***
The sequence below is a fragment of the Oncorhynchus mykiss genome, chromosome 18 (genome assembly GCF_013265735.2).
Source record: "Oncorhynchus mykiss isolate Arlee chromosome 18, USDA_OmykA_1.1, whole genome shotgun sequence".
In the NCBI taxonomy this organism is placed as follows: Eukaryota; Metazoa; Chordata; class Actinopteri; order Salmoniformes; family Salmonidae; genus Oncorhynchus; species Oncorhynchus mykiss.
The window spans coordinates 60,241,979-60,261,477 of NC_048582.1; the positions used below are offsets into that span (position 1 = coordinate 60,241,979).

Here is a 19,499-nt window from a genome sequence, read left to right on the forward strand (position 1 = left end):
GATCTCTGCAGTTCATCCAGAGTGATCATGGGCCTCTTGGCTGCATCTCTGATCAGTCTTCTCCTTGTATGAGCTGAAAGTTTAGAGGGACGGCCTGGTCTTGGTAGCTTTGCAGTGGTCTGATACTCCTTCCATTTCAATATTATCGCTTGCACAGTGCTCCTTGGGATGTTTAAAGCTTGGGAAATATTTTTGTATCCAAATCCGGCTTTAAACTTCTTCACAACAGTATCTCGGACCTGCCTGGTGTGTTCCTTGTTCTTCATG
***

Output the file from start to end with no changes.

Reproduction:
The sequence below is a fragment of the Oncorhynchus mykiss genome, chromosome 18 (genome assembly GCF_013265735.2).
Source record: "Oncorhynchus mykiss isolate Arlee chromosome 18, USDA_OmykA_1.1, whole genome shotgun sequence".
In the NCBI taxonomy this organism is placed as follows: Eukaryota; Metazoa; Chordata; class Actinopteri; order Salmoniformes; family Salmonidae; genus Oncorhynchus; species Oncorhynchus mykiss.
The window spans coordinates 60,241,979-60,261,477 of NC_048582.1; the positions used below are offsets into that span (position 1 = coordinate 60,241,979).

Here is a 19,499-nt window from a genome sequence, read left to right on the forward strand (position 1 = left end):
GATCTCTGCAGTTCATCCAGAGTGATCATGGGCCTCTTGGCTGCATCTCTGATCAGTCTTCTCCTTGTATGAGCTGAAAGTTTAGAGGGACGGCCTGGTCTTGGTAGCTTTGCAGTGGTCTGATACTCCTTCCATTTCAATATTATCGCTTGCACAGTGCTCCTTGGGATGTTTAAAGCTTGGGAAATATTTTTGTATCCAAATCCGGCTTTAAACTTCTTCACAACAGTATCTCGGACCTGCCTGGTGTGTTCCTTGTTCTTCATG